The Court, considering the facts of the case, held that the High Court was well justified in holding that the changing of the norms while applying Regulation 6(1) for the initial screening thrown considerable doubt about the genuineness in the selection process adopted by the Commission. When greater faith and trust was invested with the Commission and when the Commission breached its own criteria and thereby acted contrary to the standards laid by it, it resulted in an arbitrary selection made by it. [Veerendra Kr. Gautam v. Karuna Nidhan Upadhyay, 2016 SCC OnLine SC 704, decided on 15.07.2016]

Case BriefsSupreme Court

Supreme Court: The matter where the appellants had challenged the order cancelling the admissions to Medical Institutes in the wake of the VYAPAM Scam, has been placed before the Chief Justice of India owing to the split decision given by the bench of J. Chelameswar and A.M. Sapre, JJ on the issue that whether Article 142 of the Constitution be invoked in order to allow the appellants to complete their education to satisfy the demands of justice as the future of 634 students was at stakes.

Chelameswar, J, considering that the knowledge of these appellants would be simply rendered useless for the society in the sense their knowledge cannot be utilized for the welfare of the society, said that the appellants be allowed to complete their education. However, he added that it would serve the larger public interests, by making the appellants serve the nation for a period of five years as and when they become qualified doctors, without any regular salary and attendant benefits of service under the State, nor any claim for absorption into the service of the State subject of course to the payment of some allowance (either in cash or kind) for their survival. He also suggested that they serve the Indian Armed Services and that they be handed over the certificates of their medical degrees only after they complete the abovementioned five years.

Sapre, J., on the other hand, said that no case was made out for passing any directions under Article 142 of the Constitution as grant of any equitable relief may be construed as awarding premium to the appellants of what they did. It would demoralize the meritorious students who could not secure the admission on their merit due to the appellants’ entry in the Colleges by illegal means. He, however, said that the State may consider permitting the appellants and other candidates alike the appellants to appear in the competitive examination whenever it is held and consider granting age relaxation to those candidates who crossed the age limit, if prescribed. He was of the view that it is the collective responsibility of the Government (Central/States), educational bodies/Institutions to ponder over and evolve a uniform policy in a comprehensive manner to firmly deal with such activities in the larger public good. [Nidhi Kaim v. State of Madhya Pradesh, 2016 SCC OnLine SC 547, decided on 12.05.2016]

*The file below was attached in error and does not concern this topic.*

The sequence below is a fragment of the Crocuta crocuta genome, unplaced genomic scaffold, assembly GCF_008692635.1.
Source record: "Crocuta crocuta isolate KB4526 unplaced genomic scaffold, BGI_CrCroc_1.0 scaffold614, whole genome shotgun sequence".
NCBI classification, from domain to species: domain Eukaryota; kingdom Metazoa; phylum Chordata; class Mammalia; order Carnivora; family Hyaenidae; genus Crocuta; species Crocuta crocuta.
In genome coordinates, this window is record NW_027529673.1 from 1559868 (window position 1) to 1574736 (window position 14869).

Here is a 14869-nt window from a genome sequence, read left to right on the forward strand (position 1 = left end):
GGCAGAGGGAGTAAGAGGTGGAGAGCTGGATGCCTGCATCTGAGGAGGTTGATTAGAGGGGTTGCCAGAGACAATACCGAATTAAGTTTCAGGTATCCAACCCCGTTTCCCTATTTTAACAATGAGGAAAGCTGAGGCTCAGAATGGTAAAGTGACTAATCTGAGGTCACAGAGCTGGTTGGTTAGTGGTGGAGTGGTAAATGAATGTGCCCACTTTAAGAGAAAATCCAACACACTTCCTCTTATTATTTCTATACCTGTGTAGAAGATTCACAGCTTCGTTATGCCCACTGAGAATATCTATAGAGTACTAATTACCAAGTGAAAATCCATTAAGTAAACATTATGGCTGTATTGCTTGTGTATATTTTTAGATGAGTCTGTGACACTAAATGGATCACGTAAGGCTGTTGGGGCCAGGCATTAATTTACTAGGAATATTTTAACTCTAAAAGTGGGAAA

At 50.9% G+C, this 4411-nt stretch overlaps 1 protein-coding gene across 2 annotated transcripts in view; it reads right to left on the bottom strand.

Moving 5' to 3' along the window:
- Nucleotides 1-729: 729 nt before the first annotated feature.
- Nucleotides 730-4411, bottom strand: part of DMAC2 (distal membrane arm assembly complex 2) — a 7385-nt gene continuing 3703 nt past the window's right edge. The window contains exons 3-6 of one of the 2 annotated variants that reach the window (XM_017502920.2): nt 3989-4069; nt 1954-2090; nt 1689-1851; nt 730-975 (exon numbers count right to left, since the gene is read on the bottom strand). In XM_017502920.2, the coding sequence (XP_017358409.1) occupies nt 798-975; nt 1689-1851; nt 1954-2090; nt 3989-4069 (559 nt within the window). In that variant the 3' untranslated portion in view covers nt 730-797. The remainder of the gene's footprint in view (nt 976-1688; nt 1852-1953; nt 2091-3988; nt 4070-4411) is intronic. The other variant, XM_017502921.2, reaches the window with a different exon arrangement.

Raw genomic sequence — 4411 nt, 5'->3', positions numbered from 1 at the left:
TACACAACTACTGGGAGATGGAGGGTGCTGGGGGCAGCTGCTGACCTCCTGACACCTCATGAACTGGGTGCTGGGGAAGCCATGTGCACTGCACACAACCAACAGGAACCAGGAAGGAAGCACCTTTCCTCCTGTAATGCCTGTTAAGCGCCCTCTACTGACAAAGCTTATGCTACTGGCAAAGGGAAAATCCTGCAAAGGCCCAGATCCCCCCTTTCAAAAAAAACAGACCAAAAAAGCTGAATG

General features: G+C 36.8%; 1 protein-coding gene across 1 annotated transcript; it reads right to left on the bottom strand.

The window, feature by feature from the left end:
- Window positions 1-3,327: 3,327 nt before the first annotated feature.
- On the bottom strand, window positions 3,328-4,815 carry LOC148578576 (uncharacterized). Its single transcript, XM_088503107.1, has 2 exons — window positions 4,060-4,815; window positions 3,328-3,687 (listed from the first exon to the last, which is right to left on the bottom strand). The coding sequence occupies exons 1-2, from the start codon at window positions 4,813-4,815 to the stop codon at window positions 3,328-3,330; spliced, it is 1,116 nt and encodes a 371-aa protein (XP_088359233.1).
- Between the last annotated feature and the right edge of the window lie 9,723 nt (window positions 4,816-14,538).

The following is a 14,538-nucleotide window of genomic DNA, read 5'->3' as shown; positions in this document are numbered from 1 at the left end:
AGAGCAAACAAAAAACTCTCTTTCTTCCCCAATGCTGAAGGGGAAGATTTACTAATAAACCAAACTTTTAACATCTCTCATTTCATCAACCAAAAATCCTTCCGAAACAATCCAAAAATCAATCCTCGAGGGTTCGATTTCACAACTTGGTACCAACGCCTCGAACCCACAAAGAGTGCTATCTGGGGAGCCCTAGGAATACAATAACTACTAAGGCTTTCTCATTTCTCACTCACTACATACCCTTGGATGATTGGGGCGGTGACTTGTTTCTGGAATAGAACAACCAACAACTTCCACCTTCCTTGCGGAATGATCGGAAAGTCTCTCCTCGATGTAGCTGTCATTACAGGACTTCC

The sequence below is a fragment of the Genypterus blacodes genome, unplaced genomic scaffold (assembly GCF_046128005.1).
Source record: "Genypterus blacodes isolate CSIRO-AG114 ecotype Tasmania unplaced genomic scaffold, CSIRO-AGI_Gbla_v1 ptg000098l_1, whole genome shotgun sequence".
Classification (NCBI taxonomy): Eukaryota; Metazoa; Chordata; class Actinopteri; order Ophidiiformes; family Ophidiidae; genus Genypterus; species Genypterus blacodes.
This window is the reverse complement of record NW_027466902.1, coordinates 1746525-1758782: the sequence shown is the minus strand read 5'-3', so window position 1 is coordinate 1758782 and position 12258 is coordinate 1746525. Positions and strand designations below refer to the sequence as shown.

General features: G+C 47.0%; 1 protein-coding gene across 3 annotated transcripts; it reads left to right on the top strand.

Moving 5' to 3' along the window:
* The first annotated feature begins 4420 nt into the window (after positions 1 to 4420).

Case BriefsHigh Courts

Madras High Court: Deliberating upon the grim situation that how the courts have to face cases related to juvenile crimes, matrimonial disputes, and other disputes revealing the moral depreciation in the society, the bench of R. Mahadevan, J., directed the Government to include 108 Chapters/ Adhigarams of Thirukkural (Arathupal and Porutpal) in the curriculum of students between VI- XII Standards in the syllabus for the next academic year, because one of the important objective of education is to build a nation of moral values.

The petitioner, a retired government official contended that in the recent times there has been great deal of moral degradation amongst the youth, which is visible in the rising number of matrimonial disputes, emergence of old age homes etc. The petitioner further added that as a senior citizen it gives him considerable agony to see the moral standards of the society falling so rapidly. The petitioner via his counsel A. Saravanakumar, presented disturbing statistics of juvenile crime rates from 2011. The petitioner therefore stated that inculcating the principles of Thirukkural in school syllabus will have a positive impact on the psyche of students. The respondents however argued that neither the petitioner has a vested right to seek such a change in the syllabus, nor the State has any duty to accede to the request of the petitioner.